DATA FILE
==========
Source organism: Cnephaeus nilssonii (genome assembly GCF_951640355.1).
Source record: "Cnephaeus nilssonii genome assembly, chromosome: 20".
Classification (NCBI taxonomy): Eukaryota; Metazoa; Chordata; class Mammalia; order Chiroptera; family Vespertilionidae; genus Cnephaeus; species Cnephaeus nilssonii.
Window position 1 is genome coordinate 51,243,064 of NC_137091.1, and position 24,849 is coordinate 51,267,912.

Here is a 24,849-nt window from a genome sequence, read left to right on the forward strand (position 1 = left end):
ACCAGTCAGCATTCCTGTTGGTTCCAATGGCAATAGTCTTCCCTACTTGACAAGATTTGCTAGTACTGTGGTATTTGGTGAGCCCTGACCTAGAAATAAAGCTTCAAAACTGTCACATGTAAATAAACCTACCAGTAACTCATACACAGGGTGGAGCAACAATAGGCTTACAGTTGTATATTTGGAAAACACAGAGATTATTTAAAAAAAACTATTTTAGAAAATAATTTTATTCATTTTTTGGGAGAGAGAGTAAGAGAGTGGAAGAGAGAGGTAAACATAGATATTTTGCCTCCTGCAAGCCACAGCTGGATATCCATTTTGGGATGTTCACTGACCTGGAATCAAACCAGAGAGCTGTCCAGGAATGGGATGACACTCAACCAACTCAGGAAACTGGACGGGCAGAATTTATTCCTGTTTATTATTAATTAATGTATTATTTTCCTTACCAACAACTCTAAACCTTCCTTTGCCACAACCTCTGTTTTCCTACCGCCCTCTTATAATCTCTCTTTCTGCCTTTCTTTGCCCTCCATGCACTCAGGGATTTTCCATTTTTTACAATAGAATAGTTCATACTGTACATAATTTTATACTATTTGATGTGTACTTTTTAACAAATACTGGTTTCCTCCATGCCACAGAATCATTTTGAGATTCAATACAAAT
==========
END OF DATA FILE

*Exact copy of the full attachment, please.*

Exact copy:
Source organism: Cnephaeus nilssonii (genome assembly GCF_951640355.1).
Source record: "Cnephaeus nilssonii genome assembly, chromosome: 20".
Classification (NCBI taxonomy): Eukaryota; Metazoa; Chordata; class Mammalia; order Chiroptera; family Vespertilionidae; genus Cnephaeus; species Cnephaeus nilssonii.
Window position 1 is genome coordinate 51,243,064 of NC_137091.1, and position 24,849 is coordinate 51,267,912.

Here is a 24,849-nt window from a genome sequence, read left to right on the forward strand (position 1 = left end):
ACCAGTCAGCATTCCTGTTGGTTCCAATGGCAATAGTCTTCCCTACTTGACAAGATTTGCTAGTACTGTGGTATTTGGTGAGCCCTGACCTAGAAATAAAGCTTCAAAACTGTCACATGTAAATAAACCTACCAGTAACTCATACACAGGGTGGAGCAACAATAGGCTTACAGTTGTATATTTGGAAAACACAGAGATTATTTAAAAAAAACTATTTTAGAAAATAATTTTATTCATTTTTTGGGAGAGAGAGTAAGAGAGTGGAAGAGAGAGGTAAACATAGATATTTTGCCTCCTGCAAGCCACAGCTGGATATCCATTTTGGGATGTTCACTGACCTGGAATCAAACCAGAGAGCTGTCCAGGAATGGGATGACACTCAACCAACTCAGGAAACTGGACGGGCAGAATTTATTCCTGTTTATTATTAATTAATGTATTATTTTCCTTACCAACAACTCTAAACCTTCCTTTGCCACAACCTCTGTTTTCCTACCGCCCTCTTATAATCTCTCTTTCTGCCTTTCTTTGCCCTCCATGCACTCAGGGATTTTCCATTTTTTACAATAGAATAGTTCATACTGTACATAATTTTATACTATTTGATGTGTACTTTTTAACAAATACTGGTTTCCTCCATGCCACAGAATCATTTTGAGATTCAATACAAAT